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Psalm 53:1-3 (ESV) – 1 The fool says in his heart, “There is no God.” They are corrupt, doing abominable iniquity; there is none who does good. 2 God looks down from heaven on the children of man to see if there are any who understand, who seek after God. 3 They have all fallen away; together they have become corrupt; there is none who does good, not even one.

I am often a fool.  We all are.  This is our natural state… to be foolish.

The Psalmist here describes foolishness as saying in our hearts… not necessarily out loud, but in the inner recesses of our being… that there is no God.  Be careful here.  This is not intellectual atheism.  This is experiential atheism.  This is more than believing there is no God.  It is living as if there is no God.

The result of inwardly denying the existence and presence of God is sin.  The fool is corrupt and defiled.  He commits abominable iniquity.  And we are all guilty.  “There is none who does good.”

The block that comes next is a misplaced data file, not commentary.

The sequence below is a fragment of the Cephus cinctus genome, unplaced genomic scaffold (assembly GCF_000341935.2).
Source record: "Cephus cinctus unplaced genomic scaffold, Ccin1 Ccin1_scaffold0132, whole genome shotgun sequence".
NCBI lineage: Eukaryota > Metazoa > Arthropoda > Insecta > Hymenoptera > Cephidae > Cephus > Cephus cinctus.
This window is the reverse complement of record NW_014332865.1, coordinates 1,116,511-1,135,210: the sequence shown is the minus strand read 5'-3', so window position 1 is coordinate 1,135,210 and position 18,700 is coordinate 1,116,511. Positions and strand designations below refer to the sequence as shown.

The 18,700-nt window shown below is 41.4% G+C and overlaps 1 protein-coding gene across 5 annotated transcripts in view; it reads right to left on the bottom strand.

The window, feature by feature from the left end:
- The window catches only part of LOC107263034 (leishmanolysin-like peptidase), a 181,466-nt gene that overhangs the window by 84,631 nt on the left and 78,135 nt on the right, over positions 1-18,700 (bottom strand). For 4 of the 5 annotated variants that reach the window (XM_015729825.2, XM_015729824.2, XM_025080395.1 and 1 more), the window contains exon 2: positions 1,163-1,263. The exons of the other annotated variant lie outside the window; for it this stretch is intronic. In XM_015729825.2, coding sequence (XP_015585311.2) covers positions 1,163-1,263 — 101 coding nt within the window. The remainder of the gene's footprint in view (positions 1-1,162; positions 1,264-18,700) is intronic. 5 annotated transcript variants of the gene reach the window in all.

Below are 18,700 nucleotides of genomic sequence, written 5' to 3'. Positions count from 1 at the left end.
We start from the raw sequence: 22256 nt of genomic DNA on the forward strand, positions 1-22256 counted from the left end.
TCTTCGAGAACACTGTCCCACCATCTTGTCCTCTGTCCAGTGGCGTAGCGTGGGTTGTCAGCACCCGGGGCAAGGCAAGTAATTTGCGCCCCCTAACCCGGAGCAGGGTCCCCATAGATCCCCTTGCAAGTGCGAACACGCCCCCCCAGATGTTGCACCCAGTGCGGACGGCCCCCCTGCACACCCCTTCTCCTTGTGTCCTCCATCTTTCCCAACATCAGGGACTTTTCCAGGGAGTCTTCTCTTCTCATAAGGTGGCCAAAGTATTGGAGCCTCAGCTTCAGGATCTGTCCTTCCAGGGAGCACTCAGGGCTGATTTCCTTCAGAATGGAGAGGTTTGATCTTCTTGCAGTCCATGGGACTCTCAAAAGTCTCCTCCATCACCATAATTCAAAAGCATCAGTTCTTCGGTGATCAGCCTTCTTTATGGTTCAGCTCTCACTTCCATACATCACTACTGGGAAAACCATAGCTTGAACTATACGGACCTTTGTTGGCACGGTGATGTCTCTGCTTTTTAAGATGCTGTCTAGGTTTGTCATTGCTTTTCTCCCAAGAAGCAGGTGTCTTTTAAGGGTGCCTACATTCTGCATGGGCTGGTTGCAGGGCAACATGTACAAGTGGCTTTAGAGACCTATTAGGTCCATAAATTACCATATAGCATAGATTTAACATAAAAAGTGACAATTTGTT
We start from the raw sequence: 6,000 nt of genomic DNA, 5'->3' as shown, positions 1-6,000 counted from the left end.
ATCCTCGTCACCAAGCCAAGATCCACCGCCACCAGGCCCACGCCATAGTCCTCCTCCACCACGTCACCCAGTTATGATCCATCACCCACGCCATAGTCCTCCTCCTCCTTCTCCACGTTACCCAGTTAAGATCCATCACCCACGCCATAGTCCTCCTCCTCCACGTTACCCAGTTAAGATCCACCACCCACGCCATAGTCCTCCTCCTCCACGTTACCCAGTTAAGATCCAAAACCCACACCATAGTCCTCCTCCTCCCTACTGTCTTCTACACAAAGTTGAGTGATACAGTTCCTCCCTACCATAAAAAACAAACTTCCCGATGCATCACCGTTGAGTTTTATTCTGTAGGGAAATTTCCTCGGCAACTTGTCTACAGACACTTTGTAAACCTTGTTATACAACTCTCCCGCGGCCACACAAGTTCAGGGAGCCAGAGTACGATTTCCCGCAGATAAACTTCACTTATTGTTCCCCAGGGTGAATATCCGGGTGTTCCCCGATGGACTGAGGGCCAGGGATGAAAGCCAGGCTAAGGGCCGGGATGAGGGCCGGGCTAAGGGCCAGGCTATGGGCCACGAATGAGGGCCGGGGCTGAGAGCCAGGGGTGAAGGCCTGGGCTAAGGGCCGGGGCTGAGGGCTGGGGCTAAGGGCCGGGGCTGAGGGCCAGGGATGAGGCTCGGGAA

This is important for us to note. What we think about God matters.  It affects everything else in our lives.  I can only speak personally here, but the times when I stumble into sin are almost always marked by a forgetful attitude toward God.  Or… even worse… my sin is the result of my willful belief that God is either not watching or that He is not going to act against my sin.  (Forgive me, Lord!)

Psalm 139 is clear that we can never get away from the presence of God (just ask Jonah if you are not convinced!)  Here in Psalm 53:2, we are told that God is watching.  He continuously looks down from heaven to see if there are “any who understand.”  The Hebrew verb here rendered “understand” (שָׂכַל -pronounced saw-kal) means to be prudent, understanding or wise (Strongs, שָׂכַל.)  In the parallelism of verse 2, being wise or understanding is described as “seek[ing] after God.”  A wise man, in contrast to the fool, seeks the God he knows is there.  Rather than denying His presence and existence and going his own way, the wise man is constantly pursuing the God who is there.